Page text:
Knowing the boundaries when it comes to privacy
The lead headline in the Sunday Independent of three days ago shrieked: “Cowen privacy case may open floodgates for the fallen elite”. It claimed in a sub-headline: “Ex-Taoiseach’s complaint against newspaper is watched by bankers, developers and politicians”.
The accompanying article went on to claim: “If upheld, [Brian] Cowen’s complaint [against the Irish Mail on Sunday, which had reported his enrolment in a six- week course at Stanford University] could have implications for the media, which has sought to report, analyse and comment on the activities of several figures associated with the economic collapse of the country.”
It is not at all established that Cowen made any complaint to anyone, but were he to do so it would have been to the Press Ombudsman, John Horgan. Also, it is unlikely a complaint would have been about the actual report on his enrolment in a course at Stanford, but about the intrusion on his privacy while at Stanford by a reporter, who, obviously, had established he was on the course, prior to the confrontation at Stanford.
The report last Sunday referred to the declared intention of Minister for Justice Alan Shatter to revive a 2006 Bill on privacy. Recently, David Norris introduced a privacy Bill in the Seanad.
Norris invoked a privacy entitlement under the Constitution in his celebrated challenge to the legality of laws criminalising gay sex. That initial invocation was unsuccessful when a majority of the Supreme Court found that in adopting the Constitution the people had not rendered “inoperative laws which had existed for hundreds of years, prohibiting unnatural sexual conduct, which Christian teaching also held to be gravely sinful”.
But in that judgment by the then chief justice, Tom O’Higgins, there was an implicit acknowledgment of a constitutional right to privacy when he stated a right to privacy “can never be absolute”.
The right to privacy was also addressed in the telephone tapping case of 1988 (Kennedy v Ireland – the Kennedy being Geraldine Kennedy, later editor of this newspaper). The late judge Liam Hamilton said in that case: “The nature of the right to privacy must be such as to ensure the dignity and freedom of the individual, in the type of society envisaged by the Constitution, namely, a sovereign, independent and democratic society”.
This right to privacy has been confirmed in numerous court judgments. In a Supreme Court case also in 1988 it was stated: “a right to privacy might exist in an individual, even while travelling in the public streets”.
The practised litigant, businessman Dermot Desmond, claimed a right to privacy which, it was argued on his behalf, should exclude an investigator from obtaining from the Central Bank information concerning the businessman. The court found that the public interest justified the release of the information.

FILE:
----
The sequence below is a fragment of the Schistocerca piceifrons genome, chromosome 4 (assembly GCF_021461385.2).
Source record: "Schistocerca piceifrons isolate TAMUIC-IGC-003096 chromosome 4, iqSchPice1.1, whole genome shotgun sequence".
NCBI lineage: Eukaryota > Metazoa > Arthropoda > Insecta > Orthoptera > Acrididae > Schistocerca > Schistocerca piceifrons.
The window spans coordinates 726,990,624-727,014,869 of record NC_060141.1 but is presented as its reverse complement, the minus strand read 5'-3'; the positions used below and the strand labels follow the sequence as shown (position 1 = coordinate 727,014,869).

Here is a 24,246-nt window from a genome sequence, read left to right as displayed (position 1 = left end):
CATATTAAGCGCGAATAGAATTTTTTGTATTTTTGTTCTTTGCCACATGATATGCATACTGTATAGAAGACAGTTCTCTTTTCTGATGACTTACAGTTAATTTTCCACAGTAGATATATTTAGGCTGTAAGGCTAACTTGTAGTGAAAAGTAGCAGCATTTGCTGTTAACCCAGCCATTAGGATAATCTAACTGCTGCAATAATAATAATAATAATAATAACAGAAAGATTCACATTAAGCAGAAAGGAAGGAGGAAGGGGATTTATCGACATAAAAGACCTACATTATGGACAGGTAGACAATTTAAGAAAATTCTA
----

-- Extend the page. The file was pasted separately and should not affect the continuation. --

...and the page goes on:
Charlie Haughey claimed the Moriarty tribunal was seeking to breach his family’s privacy rights by seeking disclosure of their finances. Again that claim failed on the grounds that this encroachment of privacy was justified by the “exigencies of the common good”. Also unsuccessful, in another case, was a claim of privacy over an Ansbacher account.
A woman who was having an affair with a married man claimed a privacy right, which was unsuccessful because she previously had sought publicity in connection with the affair. In another case, the publication of an affair between a priest and a separated woman was deemed an unjustifiable invasion of privacy.
A claim that there had been an invasion of privacy by the use of a secret camera to expose maltreatment in a nursing home was unsuccessful because the demands of the common good justified the intrusion (that seems far-fetched, for the people whose privacy was invaded were the victims, not the perpetrators!).
So the reality is that invasion of a person’s privacy is unlawful, as of now, but that a right to privacy is not absolute and can be superseded by considerations of the common good, or by an implicit waiver of a privacy entitlement.
The excited reaction of sections of the media to the prospect of privacy legislation is usually a contrivance to justify the boosting of corporate profits at the expense of the hurtful and unjustifiable intrusion into private lives. Often this is accompanied by a claim that such legislation necessarily would curtail the exposure of injustice – usually by newspapers not even a tiny bit interested in injustice, but themselves instruments of injustice.
Michael McDowell was the author of the 2006 Privacy Bill, which avoided a definition of privacy on the grounds that this should be left to the courts. But that undermines the point of legislation. The media needs to know the boundaries of privacy and the consequences of unjustifiable invasions of privacy.
A definition might run along the lines of: privacy covers a secluded area of a person’s private life, her/his relationships, health, interests and activities, in so far as these do not impinge upon the legitimate public interest, including the equal and rightful entitlements of others.
The going rate for a legal definition is 5,000 guineas, 8,000 guineas if in Latin.